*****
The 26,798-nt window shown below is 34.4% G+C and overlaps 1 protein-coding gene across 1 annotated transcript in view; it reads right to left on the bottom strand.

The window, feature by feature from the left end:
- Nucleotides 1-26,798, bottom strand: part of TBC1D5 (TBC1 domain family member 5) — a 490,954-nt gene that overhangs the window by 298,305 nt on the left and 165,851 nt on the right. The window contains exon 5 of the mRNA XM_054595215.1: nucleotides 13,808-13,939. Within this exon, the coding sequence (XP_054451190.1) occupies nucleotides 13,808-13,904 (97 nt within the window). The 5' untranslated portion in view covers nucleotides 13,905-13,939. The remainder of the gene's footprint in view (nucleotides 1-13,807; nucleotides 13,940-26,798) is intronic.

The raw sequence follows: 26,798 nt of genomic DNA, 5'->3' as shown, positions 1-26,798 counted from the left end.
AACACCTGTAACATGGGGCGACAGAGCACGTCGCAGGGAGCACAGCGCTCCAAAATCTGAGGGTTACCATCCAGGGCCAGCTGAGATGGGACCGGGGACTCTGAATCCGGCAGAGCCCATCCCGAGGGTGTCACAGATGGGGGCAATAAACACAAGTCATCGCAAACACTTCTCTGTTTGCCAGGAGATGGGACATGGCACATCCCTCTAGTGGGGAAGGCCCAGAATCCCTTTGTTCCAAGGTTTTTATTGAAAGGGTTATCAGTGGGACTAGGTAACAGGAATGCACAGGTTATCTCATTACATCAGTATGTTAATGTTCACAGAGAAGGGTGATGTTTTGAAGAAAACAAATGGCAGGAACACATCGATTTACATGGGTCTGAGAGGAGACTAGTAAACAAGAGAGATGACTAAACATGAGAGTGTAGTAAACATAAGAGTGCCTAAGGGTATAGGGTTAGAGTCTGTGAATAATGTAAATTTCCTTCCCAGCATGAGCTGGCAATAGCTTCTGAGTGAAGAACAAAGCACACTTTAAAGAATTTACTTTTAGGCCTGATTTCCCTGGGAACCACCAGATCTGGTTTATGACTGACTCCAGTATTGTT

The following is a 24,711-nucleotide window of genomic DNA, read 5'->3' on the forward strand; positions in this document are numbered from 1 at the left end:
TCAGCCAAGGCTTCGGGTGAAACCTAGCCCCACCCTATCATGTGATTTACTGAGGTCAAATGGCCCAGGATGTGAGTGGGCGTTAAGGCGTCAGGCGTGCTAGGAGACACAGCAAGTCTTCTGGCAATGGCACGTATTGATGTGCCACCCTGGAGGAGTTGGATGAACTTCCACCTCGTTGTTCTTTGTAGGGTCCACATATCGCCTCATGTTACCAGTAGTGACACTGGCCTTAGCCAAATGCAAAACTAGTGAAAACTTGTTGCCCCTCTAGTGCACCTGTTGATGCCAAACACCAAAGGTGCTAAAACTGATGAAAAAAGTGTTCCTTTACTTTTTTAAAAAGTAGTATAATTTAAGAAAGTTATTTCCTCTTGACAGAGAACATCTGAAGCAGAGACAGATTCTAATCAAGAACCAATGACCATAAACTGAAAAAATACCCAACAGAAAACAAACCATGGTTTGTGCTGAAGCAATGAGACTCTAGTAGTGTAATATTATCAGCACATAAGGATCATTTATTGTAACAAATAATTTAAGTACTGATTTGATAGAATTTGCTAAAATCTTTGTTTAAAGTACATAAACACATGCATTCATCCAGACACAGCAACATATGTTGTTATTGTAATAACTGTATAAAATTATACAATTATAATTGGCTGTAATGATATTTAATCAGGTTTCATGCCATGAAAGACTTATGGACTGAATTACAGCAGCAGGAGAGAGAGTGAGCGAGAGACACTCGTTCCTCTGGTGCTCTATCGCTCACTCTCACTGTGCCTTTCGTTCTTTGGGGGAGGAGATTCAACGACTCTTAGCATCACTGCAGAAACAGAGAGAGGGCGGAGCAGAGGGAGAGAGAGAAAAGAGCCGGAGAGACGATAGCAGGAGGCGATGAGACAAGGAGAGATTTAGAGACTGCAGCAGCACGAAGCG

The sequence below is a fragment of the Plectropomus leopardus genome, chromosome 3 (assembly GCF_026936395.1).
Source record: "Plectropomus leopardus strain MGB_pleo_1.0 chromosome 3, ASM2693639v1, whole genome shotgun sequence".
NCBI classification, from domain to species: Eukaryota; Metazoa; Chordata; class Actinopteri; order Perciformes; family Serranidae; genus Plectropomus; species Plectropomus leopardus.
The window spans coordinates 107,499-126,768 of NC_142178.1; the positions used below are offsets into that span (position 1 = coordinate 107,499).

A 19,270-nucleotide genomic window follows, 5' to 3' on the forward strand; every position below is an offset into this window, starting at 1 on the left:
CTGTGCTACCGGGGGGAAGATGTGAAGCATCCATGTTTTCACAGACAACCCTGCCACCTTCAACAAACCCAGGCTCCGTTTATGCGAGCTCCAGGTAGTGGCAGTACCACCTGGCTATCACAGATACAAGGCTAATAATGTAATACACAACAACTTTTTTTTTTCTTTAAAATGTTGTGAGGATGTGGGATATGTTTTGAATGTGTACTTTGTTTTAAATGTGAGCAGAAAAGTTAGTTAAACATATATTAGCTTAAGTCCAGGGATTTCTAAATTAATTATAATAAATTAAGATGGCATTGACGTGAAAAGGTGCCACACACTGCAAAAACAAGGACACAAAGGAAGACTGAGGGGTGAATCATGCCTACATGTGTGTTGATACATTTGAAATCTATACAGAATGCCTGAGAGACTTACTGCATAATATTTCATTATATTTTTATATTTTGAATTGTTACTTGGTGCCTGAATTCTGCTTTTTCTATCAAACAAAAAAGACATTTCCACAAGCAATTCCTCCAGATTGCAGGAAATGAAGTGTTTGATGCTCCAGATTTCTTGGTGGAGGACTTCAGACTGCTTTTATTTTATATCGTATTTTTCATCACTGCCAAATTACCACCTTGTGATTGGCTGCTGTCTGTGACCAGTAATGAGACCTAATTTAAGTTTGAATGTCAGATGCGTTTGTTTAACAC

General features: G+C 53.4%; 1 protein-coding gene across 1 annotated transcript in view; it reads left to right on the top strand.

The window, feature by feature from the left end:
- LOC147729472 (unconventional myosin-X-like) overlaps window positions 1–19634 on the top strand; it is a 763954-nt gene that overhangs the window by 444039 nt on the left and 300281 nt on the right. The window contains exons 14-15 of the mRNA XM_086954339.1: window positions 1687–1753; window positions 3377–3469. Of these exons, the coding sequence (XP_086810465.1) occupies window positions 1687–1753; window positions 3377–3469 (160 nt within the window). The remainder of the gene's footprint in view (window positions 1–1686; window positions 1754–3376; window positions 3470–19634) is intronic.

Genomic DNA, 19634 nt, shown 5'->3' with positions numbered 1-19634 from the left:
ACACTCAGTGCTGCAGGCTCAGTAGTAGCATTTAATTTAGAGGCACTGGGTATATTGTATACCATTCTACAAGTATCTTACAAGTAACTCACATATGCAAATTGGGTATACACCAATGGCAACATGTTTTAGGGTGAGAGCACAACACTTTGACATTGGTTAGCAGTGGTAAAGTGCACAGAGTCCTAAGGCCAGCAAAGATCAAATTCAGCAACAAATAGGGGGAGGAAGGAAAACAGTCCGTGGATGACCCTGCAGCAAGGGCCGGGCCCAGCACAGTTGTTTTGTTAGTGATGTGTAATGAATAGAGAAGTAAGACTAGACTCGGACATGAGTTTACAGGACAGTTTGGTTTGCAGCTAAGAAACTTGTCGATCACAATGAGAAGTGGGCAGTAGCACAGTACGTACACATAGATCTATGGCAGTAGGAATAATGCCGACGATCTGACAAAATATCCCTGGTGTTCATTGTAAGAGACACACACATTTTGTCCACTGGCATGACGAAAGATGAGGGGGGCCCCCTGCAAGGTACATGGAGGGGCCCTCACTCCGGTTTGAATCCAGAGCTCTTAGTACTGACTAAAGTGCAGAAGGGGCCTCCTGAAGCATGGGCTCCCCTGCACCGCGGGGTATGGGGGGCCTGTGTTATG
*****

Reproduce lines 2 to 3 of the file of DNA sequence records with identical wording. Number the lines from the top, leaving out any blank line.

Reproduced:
The window, feature by feature from the left end:
- Nucleotides 1-26,798, bottom strand: part of TBC1D5 (TBC1 domain family member 5) — a 490,954-nt gene that overhangs the window by 298,305 nt on the left and 165,851 nt on the right. The window contains exon 5 of the mRNA XM_054595215.1: nucleotides 13,808-13,939. Within this exon, the coding sequence (XP_054451190.1) occupies nucleotides 13,808-13,904 (97 nt within the window). The 5' untranslated portion in view covers nucleotides 13,905-13,939. The remainder of the gene's footprint in view (nucleotides 1-13,807; nucleotides 13,940-26,798) is intronic.